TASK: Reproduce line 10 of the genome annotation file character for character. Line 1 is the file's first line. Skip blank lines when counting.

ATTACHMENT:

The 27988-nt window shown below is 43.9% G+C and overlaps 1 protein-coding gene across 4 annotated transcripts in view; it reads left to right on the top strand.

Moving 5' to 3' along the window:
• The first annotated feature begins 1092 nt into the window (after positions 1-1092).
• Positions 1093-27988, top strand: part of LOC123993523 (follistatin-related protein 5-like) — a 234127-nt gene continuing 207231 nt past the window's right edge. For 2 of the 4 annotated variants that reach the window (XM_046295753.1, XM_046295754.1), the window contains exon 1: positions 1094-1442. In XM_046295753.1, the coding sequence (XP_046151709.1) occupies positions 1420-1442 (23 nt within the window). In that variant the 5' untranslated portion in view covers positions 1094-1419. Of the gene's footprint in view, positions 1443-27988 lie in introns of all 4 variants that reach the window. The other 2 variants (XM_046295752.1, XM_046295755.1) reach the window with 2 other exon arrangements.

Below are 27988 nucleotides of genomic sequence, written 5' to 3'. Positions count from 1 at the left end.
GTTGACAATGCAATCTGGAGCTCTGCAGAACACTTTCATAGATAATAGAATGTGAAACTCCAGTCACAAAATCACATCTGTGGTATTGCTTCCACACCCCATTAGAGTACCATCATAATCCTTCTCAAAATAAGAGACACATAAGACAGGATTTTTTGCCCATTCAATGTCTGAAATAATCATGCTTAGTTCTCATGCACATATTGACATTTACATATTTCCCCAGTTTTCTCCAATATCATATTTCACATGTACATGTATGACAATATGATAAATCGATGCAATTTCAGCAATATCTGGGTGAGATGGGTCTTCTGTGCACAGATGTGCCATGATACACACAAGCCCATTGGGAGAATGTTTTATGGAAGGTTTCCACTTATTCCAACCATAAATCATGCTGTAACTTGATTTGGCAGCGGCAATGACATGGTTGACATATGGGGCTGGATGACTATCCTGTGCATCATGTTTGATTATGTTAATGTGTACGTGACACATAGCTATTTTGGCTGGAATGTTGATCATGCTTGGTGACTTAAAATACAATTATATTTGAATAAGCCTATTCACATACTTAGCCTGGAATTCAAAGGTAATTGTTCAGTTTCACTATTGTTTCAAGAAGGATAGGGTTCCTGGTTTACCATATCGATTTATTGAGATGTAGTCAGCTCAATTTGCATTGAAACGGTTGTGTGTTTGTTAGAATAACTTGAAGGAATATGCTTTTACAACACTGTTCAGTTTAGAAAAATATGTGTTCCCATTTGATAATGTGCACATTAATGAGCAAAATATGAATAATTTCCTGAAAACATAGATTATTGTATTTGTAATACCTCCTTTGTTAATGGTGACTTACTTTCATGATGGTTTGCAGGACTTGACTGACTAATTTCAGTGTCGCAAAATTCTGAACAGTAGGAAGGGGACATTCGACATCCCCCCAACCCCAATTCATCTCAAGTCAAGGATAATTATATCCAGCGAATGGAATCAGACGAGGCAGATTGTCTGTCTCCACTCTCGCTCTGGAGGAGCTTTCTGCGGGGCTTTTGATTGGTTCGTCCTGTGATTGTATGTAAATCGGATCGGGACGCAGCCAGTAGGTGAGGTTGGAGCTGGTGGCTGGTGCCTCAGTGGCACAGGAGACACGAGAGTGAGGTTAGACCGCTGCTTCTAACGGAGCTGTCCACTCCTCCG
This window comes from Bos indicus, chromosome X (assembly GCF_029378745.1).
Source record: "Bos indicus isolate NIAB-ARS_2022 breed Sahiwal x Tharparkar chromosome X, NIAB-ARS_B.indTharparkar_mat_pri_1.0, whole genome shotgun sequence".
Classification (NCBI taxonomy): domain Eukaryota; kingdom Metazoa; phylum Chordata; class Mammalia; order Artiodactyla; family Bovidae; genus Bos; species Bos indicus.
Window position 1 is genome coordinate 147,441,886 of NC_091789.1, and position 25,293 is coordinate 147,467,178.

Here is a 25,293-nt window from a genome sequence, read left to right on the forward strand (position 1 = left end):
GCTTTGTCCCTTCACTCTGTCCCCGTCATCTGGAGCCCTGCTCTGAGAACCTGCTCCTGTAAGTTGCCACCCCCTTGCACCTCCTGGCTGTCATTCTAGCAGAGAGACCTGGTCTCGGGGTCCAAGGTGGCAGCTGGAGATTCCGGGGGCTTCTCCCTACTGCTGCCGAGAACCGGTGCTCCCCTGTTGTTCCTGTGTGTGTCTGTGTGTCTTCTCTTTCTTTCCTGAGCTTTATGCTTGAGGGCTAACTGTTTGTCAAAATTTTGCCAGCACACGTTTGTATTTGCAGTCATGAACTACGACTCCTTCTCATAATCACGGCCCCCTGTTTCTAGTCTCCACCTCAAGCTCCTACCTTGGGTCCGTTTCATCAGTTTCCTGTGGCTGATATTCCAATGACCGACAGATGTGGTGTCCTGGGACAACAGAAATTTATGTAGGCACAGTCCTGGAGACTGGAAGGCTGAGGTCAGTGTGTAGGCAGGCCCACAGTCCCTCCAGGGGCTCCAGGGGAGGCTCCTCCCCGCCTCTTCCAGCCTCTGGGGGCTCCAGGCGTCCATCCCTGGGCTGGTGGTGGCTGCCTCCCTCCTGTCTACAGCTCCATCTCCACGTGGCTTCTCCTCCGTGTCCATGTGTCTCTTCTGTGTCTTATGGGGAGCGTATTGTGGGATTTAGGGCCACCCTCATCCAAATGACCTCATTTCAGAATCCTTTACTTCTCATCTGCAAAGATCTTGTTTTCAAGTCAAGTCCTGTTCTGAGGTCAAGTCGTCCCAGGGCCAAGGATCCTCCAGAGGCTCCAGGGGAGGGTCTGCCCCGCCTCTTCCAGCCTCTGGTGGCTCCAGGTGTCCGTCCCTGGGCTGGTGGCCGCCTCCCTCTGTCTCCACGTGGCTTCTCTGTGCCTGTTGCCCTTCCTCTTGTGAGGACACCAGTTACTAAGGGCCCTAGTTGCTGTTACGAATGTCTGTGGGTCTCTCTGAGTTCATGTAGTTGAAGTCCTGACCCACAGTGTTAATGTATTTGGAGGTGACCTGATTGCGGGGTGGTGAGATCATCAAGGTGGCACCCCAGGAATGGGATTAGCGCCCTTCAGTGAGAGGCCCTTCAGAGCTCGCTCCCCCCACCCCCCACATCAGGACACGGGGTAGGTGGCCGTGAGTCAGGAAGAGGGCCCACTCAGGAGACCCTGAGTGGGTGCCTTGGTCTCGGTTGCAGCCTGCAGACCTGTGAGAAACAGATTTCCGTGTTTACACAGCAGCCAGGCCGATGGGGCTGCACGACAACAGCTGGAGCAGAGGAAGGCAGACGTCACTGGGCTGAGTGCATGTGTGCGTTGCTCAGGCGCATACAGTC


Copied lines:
Window position 1 is genome coordinate 147,441,886 of NC_091789.1, and position 25,293 is coordinate 147,467,178.